The Phaserl


The War Against Syria: Both Sides Go to “plan B”

from The Saker, via UNZ:

In view of the total failure of the US policy to regime-change Syria and overthrow Assad, the time has now come for the United States to make a fundamental choice: to negotiate or double down. Apparently, Kerry and others initially tried to negotiate, but the Pentagon decided otherwise, treacherously broke the terms of the agreement and (illegally) bombed the Syrian forces. At which point, Kerry, Power and the rest of them felt like they had no choice but to “join” the Pentagon and double down. Now the US “warns” Russia that if the Aleppo offensive continues, the US will not resume negotiations. This is a rather bizarre threat considering that the US is clearly unable to stick to any agreement and that the Russians have already concluded that the US is “not-agreement-capable”. The Russia reaction was predictable: Lavrov’s admitted that he could not even take his American colleagues seriously.

Okay, so both sides are fed-up with each other. What comes next?

The US will send more weapons to Daesh, including MANPAD s, TOW s andJavelins. The effect of that will be marginal. Russian fixed-wing aircraft fly at over 5,000m where they are out of reach from MANPADs. They are currently the main provider of firepower support for the Syrians. Russian combat helicopters, while probably not immune to MANPADs, are still very resistant to such attacks due to three factors—survivability, weapons range and tactics: Mi-28s and Ka-52 have missiles with a maximum range of 10km and the way they are typically engaged is in a kind of ‘rotation’ where one helicopters flies to acquire the target, fires, immediately turns back and is replaced by the next one. In this matter they all protect each other while presenting a very difficult target to hit. Russian transport helicopters would, however, be at a much higher risk of being shot down by a US MANPAD. So, yes, if the US floods the Syrian theater with MANPADS, Syrian aircraft and Russian transport helicopters will be put at risk, but that will not be enough to significantly affect Russian or Syrian operations.

Russian escalatory options are far more diverse: Russia can send more T-90 tanks (which TOWs, apparently, cannot defeat), more artillery (especially modern multiple rocket launchers and heavy flamethrower systems like the TOS-1). The Russian Aerospace forces could also decide to engage in much heavier airstrikes including the use of cluster and thermobaric munitions. Finally, Russia could send in actual ground forces ranging in size from a few battalions to, in theory, a full-size brigade. The problem with that option is that this would mark a major increase in the commitment of Russian forces to this war, something which a lot of Russians would oppose. Still, since the Iranians and, especially, Hezbollah have been used like a “fire brigade” to “plug” the holes in the front created by various defeats of Syrian army units, it is not impossible that the Russians might commit a combined-arms battalion tactical group to a crucial segment of the front and then withdraw it as soon as possible. The purpose of this strategy would be double: to support the struggling Syrians with as much firepower as possible while, at the same time, slowly but surely bleeding the Daesh forces until they reach a breaking point. Basically, the same strategy as before the ceasefire.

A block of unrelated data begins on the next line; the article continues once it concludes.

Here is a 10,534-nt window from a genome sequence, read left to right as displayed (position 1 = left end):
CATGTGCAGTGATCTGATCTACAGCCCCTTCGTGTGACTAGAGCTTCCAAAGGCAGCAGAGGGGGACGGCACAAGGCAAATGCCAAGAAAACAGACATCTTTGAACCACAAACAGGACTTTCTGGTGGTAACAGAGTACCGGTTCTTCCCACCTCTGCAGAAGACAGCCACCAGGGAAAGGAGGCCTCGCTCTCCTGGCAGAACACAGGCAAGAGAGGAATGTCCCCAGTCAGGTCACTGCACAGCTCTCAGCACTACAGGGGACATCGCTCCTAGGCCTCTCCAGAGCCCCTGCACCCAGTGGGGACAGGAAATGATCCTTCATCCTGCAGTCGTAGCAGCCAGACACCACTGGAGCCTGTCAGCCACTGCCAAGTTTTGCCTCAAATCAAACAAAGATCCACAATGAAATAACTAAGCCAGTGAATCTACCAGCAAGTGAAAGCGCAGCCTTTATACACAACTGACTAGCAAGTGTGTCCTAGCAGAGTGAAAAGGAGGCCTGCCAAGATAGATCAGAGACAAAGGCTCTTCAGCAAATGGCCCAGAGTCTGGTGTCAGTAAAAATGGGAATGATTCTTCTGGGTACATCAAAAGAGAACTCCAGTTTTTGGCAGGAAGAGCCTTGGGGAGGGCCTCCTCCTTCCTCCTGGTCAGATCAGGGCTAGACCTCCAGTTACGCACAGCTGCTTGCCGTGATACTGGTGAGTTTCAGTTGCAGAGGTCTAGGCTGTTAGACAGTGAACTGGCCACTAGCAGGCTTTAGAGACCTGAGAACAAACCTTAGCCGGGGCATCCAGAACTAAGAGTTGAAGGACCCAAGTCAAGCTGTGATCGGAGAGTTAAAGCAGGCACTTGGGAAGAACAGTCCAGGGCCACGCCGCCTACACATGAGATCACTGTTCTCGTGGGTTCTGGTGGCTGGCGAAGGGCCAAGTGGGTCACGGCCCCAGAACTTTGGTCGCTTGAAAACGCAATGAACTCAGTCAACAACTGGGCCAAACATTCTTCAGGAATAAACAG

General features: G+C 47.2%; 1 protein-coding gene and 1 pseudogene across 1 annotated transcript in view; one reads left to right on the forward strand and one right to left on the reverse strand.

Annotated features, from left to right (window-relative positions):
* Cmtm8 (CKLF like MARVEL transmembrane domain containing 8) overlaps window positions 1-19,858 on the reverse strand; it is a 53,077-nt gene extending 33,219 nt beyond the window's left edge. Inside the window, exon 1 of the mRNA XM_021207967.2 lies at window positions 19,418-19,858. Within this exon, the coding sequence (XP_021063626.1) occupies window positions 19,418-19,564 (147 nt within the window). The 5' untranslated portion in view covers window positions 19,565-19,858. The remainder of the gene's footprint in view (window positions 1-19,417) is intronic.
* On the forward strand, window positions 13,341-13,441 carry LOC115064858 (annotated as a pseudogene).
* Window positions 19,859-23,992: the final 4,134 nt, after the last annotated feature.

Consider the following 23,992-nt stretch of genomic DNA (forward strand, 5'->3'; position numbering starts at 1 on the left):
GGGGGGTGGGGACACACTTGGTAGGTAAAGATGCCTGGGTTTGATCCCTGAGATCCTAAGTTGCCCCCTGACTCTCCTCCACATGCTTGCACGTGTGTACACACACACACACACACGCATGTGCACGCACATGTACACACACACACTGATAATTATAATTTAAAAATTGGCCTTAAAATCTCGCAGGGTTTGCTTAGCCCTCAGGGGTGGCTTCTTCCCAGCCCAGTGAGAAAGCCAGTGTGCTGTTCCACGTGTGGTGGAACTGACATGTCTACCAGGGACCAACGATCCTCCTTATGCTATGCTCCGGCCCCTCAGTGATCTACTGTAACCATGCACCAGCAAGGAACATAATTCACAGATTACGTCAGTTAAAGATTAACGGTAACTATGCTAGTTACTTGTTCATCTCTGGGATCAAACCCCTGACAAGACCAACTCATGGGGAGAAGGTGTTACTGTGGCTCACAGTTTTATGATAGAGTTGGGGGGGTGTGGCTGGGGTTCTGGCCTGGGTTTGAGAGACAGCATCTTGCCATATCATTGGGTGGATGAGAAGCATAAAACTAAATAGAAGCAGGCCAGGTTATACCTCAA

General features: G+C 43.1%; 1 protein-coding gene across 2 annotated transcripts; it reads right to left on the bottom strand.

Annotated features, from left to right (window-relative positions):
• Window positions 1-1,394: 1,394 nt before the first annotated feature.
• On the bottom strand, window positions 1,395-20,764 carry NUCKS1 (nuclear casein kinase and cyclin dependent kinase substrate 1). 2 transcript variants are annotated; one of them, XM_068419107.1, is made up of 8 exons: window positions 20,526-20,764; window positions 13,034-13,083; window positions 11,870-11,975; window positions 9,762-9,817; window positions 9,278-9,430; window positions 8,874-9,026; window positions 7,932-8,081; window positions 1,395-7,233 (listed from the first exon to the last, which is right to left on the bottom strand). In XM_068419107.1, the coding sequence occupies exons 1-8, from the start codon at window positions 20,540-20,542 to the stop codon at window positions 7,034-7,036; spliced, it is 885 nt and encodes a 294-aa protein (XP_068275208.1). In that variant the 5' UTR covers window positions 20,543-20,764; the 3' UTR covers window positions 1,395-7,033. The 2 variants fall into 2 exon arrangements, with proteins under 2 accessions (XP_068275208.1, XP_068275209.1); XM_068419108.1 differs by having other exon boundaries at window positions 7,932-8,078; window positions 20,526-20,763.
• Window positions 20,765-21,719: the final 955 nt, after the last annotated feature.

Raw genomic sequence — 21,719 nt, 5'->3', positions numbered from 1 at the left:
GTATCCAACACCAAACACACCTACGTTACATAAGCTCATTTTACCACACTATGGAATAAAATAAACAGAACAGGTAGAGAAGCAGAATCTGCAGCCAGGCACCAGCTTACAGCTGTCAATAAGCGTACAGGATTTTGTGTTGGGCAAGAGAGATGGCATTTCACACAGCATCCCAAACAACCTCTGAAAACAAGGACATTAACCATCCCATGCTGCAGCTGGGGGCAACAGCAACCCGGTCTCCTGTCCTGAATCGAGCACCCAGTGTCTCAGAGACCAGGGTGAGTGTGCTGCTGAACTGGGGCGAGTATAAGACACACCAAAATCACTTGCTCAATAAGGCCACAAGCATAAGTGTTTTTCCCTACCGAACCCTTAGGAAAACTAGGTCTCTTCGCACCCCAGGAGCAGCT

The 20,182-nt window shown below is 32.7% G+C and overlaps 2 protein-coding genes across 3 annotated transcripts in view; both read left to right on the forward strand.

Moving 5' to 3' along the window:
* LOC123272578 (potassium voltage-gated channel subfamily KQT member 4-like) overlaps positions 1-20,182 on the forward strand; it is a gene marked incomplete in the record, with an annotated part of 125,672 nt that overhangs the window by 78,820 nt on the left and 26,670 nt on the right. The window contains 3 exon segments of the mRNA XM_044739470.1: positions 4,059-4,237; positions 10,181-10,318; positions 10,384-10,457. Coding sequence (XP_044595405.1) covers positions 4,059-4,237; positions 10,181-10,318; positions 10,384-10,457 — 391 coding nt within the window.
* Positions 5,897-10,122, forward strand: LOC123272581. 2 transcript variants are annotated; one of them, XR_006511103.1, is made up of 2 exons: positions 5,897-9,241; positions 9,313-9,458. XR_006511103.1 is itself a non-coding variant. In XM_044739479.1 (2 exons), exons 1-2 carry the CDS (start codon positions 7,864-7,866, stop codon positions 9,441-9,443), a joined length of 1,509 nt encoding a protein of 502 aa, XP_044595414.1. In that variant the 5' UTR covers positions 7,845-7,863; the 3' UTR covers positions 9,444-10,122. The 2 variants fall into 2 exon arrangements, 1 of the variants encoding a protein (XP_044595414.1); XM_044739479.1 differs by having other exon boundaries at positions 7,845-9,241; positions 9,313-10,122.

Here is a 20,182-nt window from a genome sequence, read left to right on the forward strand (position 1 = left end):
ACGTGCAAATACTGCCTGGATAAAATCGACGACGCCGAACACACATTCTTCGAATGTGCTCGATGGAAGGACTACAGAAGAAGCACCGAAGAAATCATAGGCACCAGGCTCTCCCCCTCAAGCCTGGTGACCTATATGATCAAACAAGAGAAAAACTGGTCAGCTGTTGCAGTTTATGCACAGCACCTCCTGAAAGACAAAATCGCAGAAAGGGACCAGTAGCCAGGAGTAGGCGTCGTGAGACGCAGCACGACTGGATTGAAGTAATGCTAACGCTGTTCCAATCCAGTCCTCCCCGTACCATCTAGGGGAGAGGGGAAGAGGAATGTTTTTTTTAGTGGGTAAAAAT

So why did the Russians agree to that ceasefire in the first place?

Because of the long held belief that a bad ceasefire is better than a good war, because Russia is trying hard not to escalate the confrontation with the US and because Russia believes that time is on her side. I am pretty sure that the Russian military would have preferred to do without that ceasefire, but I am equally sure that they were also okay with trying it out and seeing. This is the old contradiction: westerners also want results *now*, while the Russians always take their time and move very slowly. That is why to a western audience the Kremlin under Putin is always “late” or “hesitant” or otherwise frustrating in what appears to be almost a lack of purpose and determination. Where this typically Russian attitude becomes a problem is when it signals to the leaders of the US deep state that Russia is not only hesitant, but possibly frightened. In a perverse way, the lack of “show of force” by Russia risks giving the Americans the impression that “the Russkies have blinked”. I am always quite amazed when I see western reactions to the soft, diplomatic language used by Russian diplomats. Where the Americans openly compare Putin to Hitler and demand the imposition of a (completely illegal) no-fly zone over Syria, the Russians respond with “my friend John” and “our partners” and “negotiations must proceed”. More often than not, when Americans hear the diplomatic language of the Russians, they mistake it for weakness and they feel further emboldened and they make even more threats. It is in partly for this reason that Russia and the United States are, yet again, on a collision course.

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